Trump says his surprise call to save Chinese jobs is part of trade deal negotiations
President Donald Trump speaks with reporters during a meeting with automotive industry executives in the Roosevelt Room of the White House. Pool/Getty Images

President Donald Trump posted a shocking tweet Sunday that said he was working to end U.S.-imposed sanctions on the Chinese cellphone-making company ZTE because the sanctions were killing “too many jobs in China.”

“President Xi of China and I are working together to give massive Chinese phone company ZTE a way to get back into business fast. Too many jobs in China lost,” Trump tweeted.

The tweet surprised many in Washington, D.C., as lawmakers — including some Republicans — questioned why Trump would want to help a company that poses a threat to national security. Members of Congress and the U.S. intelligence community said in February that ZTE products could be used to steal U.S. intellectual property for Chinese espionage.

“Problem with ZTE isn’t jobs & trade, it’s national security & espionage,” Sen. Marco Rubio (R-Fla.) tweeted Monday. “Any telecomm firm in #China can be forced to act as tool of Chinese espionage without any court order or any other review process. We are crazy to allow them to operate in U.S. without tighter restrictions.”

Other Republicans, including Senate Majority Whip John Cornyn (R-Texas), echoed Rubio’s point.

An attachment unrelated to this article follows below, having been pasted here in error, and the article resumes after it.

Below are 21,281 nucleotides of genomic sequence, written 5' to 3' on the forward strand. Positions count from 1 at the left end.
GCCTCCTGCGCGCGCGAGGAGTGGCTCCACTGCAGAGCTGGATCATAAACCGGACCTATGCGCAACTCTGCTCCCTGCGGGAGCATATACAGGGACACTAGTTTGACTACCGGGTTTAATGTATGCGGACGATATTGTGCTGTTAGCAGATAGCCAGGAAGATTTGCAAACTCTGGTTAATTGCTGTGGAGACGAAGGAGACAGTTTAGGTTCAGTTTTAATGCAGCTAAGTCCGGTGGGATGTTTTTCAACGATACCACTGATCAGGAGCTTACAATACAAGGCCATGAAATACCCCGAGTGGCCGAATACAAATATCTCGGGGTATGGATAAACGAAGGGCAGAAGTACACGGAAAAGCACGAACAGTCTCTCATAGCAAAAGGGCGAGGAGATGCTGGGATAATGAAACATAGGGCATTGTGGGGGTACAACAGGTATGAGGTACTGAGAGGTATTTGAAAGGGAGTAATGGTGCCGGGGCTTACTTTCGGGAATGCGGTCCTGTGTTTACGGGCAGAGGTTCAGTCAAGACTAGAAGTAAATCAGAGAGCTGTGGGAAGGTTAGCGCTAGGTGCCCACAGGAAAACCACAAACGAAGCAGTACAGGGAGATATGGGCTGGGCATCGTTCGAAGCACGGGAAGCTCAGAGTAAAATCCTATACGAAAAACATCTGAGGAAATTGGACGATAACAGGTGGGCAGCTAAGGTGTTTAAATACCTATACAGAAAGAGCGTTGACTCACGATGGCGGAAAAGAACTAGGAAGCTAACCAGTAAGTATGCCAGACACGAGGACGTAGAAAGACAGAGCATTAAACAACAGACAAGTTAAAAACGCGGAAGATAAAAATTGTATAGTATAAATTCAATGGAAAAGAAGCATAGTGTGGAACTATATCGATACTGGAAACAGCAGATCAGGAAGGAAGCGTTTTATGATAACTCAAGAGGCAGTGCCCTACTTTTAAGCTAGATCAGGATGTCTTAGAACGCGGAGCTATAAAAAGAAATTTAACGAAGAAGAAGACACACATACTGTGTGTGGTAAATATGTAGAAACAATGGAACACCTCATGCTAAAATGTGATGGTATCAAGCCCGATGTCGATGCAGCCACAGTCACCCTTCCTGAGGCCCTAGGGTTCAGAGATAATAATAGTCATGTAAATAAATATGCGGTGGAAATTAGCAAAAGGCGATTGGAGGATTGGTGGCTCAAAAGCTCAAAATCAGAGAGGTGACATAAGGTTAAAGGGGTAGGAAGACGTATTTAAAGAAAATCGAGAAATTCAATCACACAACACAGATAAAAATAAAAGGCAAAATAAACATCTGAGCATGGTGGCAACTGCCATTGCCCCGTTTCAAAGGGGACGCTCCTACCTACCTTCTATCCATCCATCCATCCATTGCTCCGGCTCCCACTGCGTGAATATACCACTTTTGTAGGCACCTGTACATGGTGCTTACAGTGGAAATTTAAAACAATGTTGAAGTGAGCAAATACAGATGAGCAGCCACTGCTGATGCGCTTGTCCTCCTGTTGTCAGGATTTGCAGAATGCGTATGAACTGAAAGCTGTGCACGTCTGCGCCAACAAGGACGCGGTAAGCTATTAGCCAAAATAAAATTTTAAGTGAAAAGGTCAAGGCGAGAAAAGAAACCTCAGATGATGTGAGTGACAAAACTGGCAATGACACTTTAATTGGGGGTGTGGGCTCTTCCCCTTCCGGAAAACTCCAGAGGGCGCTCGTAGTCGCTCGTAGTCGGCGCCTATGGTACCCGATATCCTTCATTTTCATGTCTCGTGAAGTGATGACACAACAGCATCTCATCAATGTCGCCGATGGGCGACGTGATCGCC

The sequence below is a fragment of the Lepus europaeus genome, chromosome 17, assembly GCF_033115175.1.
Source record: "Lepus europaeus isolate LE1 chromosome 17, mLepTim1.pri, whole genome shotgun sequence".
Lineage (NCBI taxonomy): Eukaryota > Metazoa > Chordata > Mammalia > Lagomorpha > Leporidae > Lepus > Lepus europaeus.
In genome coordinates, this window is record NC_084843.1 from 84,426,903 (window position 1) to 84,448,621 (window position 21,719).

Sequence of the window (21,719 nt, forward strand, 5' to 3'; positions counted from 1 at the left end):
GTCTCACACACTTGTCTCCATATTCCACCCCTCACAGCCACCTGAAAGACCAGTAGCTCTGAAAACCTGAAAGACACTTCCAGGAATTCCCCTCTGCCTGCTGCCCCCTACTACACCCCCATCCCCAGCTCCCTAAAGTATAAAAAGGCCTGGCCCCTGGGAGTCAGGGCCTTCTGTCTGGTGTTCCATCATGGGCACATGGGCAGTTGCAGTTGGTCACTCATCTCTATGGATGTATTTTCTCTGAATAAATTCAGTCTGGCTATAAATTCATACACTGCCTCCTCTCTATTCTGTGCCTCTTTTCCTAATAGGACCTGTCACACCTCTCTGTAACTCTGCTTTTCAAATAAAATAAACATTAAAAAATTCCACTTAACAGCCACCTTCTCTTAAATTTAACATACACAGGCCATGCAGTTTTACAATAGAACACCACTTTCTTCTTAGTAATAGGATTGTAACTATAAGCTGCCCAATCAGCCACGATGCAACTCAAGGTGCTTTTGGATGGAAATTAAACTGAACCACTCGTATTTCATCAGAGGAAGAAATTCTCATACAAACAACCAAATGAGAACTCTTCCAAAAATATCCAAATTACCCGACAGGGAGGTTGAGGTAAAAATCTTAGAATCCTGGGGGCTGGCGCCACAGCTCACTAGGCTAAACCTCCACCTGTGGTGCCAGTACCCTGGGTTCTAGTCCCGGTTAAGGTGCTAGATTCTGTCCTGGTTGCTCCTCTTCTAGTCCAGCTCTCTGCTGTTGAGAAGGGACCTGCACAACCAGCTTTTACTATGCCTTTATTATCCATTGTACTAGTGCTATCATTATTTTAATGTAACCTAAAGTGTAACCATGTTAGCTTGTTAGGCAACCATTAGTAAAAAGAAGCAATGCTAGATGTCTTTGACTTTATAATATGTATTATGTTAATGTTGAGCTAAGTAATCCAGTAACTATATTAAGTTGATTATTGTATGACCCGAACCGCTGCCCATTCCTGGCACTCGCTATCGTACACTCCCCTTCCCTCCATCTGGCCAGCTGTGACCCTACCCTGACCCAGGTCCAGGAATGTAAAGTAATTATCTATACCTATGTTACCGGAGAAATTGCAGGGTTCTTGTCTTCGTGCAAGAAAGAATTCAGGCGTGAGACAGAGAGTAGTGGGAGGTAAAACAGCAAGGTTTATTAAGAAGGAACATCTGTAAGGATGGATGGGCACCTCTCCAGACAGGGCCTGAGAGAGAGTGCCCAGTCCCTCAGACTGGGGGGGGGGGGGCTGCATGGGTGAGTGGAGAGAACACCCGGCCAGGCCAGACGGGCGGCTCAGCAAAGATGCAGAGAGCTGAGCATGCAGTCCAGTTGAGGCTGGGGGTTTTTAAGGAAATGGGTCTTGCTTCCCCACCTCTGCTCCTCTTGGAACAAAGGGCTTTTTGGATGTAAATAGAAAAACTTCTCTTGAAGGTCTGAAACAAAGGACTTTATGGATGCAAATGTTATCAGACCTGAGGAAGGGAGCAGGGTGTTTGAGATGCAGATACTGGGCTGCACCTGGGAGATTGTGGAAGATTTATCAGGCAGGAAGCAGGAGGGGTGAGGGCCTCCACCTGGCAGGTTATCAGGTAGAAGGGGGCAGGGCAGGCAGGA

In April, Trump’s own Commerce Department banned ZTE from purchasing U.S. goods and services for seven years after the company was caught shipping materials to North Korea and Iran. ZTE, which awarded bonuses to employees involved in those illegal acts, was also found to have made false statements to the U.S. about the matter.

Trump later sought to clarify his announcement, tweeting Monday that working out a deal with ZTE was actually part of trade negotiations between U.S. and China.

“ZTE, the large Chinese phone company, buys a big percentage of individual parts from U.S. companies,” Trump said on Twitter. “This is also reflective of the larger trade deal we are negotiating with China and my personal relationship with President Xi.”

Trump’s second tweet, which suggested he was trying to avoid a trade war with China, ratcheted up the ongoing rhetoric that made a trade war look all but certain a few weeks ago.

A Chinese delegation is set to meet with U.S. officials this week to continue discussions on how to avoid a trade war, according to Bloomberg.

Republicans fear a trade war would hurt some of the very same voters that propelled Trump to the White House in the first place, including workers in the agricultural industry.